What happened
The White House on Monday renewed calls for Congress to abandon a resolution labeling the mass killings of Armenians by Ottoman Turks during World War I as genocide. The Turkish government has angrily warned there will be severe consequences if the resolution passes, and the Bush administration fears that Turkey will send soldiers into Iraq to attack Kurdish separatists, and deny the U.S. access to a military base in Turkey that is used to stage operations in Iraq.

What the commentators said
House Speaker Nancy Pelosi knows the damage she’ll do by bringing this measure to a vote, said The Wall Street Journal in an editorial. So it’s unclear “whether the Speaker's foreign-policy intrusions are merely misguided or are consciously intended to cause a U.S. policy failure in Iraq.” If Pelosi wants to attack President Bush’s war policy, she should have the courage to do it directly, rather than “terrible event of Armenia's past in the service of America's bitter partisanship today.”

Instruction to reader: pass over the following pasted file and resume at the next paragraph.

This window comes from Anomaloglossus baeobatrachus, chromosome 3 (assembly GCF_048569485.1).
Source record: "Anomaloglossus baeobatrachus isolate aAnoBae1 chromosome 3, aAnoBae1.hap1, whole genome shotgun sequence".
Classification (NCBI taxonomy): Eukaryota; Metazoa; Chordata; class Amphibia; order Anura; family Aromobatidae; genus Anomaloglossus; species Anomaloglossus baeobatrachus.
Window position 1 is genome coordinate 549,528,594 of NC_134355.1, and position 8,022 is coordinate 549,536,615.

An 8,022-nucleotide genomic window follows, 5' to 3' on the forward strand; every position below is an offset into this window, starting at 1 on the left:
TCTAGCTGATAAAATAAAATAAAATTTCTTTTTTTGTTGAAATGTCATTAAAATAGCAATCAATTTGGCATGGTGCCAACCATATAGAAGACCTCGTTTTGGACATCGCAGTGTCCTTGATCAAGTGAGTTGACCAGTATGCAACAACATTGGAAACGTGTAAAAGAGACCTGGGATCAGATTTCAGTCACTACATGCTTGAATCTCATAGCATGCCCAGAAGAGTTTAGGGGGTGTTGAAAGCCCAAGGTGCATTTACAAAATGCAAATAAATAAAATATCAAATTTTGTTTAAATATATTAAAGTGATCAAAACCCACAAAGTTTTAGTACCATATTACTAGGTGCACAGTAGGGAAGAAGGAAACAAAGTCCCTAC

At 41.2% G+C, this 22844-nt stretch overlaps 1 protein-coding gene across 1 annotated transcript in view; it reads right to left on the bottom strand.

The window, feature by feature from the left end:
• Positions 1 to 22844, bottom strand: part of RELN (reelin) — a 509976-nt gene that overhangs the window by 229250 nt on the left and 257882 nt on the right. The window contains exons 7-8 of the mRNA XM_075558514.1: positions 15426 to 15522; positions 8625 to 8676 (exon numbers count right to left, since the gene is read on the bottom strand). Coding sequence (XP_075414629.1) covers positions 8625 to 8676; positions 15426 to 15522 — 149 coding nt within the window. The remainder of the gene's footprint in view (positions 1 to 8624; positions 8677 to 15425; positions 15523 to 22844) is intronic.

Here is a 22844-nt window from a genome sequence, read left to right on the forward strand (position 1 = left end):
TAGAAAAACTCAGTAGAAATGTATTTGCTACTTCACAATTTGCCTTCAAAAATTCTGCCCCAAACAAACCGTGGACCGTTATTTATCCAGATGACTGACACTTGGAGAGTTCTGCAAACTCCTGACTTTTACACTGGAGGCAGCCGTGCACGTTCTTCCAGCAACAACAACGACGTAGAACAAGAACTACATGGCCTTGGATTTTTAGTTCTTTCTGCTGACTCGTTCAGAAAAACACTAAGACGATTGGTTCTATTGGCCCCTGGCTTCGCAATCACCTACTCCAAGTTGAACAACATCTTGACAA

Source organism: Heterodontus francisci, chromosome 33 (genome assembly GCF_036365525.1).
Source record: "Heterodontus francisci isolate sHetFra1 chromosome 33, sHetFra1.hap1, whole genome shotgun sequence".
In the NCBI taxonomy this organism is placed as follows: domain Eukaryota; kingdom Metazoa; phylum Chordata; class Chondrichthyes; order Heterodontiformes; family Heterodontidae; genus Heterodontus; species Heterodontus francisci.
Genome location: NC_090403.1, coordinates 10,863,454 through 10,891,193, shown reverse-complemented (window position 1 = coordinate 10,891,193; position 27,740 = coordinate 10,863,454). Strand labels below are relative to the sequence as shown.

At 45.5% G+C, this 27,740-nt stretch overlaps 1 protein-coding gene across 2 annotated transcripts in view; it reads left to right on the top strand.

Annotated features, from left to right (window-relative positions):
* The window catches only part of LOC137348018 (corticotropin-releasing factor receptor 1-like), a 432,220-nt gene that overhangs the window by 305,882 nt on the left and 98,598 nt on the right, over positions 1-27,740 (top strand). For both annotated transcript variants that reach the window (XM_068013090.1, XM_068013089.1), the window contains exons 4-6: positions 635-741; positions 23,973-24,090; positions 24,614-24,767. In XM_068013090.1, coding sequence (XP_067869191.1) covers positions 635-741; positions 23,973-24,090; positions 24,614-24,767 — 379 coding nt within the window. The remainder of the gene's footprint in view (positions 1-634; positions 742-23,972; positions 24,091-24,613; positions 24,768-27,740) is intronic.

The resolution “will serve no earthly purpose,” said Richard Cohen in The Washington Post (free registration). But if one uses the Holocaust as the standard, the Ottoman Turks’ killing of as many as 1.5 million Armenians probably falls short of genocide. Plus, the government responsible no longer exists, and Turkey has immense strategic importance, so Pelosi should have spiked the issue. But none of this would matter if Turkey’s government would just grow up, stop “muscling the truth,” and say that what happened 90 years ago was “unacceptable.”

This is not just a question of pride for Turkey, said Tulin Daloglu in The Washington Times. Ankara is “convinced” this resolution will pave the way for Armenians to demand reparations. Turks also believe the U.S. has allowed Kurdish separatists to gain strength in Iraq so that, eventually, Kurds and Armenians will be able to stake claims to Turkish land. Ankara knows it has lost the “propaganda war” in Washington, but it is not about to “move on.”